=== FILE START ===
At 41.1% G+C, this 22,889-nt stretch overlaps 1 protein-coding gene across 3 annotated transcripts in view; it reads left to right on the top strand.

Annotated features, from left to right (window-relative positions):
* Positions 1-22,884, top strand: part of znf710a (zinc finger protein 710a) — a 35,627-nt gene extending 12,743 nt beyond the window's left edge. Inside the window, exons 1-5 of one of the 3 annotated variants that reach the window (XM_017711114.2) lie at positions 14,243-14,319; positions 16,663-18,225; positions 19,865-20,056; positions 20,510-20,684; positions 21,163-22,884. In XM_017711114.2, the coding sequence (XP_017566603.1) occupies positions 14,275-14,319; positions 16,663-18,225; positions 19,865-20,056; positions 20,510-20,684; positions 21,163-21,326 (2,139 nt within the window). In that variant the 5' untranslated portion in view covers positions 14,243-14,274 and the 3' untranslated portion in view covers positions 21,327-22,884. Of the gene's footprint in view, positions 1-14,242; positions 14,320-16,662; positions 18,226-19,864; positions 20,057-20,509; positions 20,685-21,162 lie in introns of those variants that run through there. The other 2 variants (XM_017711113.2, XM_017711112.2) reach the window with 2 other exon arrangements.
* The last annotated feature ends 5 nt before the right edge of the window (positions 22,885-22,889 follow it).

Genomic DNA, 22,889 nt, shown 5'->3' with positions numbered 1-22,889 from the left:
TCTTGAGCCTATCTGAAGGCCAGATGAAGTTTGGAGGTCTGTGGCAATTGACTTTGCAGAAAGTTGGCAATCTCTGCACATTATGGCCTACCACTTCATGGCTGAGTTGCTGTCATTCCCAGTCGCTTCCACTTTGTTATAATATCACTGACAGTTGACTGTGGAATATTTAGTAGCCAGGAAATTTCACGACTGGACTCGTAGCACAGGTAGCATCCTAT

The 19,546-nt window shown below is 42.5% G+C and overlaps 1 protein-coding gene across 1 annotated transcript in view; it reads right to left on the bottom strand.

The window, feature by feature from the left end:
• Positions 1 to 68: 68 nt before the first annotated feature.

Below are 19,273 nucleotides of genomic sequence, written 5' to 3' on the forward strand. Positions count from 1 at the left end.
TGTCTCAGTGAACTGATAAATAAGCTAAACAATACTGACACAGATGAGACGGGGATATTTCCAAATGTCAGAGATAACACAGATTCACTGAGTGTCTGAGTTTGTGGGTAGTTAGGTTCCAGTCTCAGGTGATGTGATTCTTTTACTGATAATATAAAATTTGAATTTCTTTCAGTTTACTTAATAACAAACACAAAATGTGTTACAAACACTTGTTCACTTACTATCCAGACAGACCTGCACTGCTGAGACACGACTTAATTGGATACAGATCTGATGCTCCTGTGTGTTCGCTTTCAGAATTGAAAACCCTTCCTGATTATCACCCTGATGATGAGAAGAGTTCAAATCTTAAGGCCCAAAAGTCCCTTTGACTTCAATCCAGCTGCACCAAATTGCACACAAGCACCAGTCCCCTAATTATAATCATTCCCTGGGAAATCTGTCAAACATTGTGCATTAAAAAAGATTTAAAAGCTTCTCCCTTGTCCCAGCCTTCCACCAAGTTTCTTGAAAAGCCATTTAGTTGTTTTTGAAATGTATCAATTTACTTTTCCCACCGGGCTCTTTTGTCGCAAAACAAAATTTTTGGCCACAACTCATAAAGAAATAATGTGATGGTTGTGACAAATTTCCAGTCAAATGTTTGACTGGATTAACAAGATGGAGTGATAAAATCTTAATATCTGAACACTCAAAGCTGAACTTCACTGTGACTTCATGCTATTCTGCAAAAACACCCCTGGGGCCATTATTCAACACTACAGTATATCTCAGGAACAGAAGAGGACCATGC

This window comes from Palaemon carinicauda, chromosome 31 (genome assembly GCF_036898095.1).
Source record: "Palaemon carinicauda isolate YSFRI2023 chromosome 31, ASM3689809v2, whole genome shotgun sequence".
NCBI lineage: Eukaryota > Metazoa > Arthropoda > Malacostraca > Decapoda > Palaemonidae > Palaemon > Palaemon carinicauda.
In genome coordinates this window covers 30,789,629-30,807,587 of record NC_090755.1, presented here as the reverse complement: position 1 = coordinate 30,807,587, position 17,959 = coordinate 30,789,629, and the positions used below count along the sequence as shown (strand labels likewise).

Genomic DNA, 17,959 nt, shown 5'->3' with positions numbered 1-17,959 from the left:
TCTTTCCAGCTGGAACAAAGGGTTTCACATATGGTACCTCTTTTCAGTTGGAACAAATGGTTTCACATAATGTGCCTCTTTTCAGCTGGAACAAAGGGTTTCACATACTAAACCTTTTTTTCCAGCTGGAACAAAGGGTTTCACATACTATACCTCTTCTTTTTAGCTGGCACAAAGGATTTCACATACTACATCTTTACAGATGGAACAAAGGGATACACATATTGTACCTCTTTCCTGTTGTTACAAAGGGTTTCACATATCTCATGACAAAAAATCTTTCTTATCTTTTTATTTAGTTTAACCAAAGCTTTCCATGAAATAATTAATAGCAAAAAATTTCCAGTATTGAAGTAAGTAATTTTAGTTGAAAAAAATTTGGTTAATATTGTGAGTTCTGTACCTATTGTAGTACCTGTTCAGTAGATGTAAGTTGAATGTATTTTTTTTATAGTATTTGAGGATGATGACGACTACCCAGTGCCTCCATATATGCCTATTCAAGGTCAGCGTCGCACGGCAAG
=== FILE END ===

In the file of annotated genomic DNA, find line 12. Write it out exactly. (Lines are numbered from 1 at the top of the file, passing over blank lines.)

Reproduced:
This window comes from Palaemon carinicauda, chromosome 31 (genome assembly GCF_036898095.1).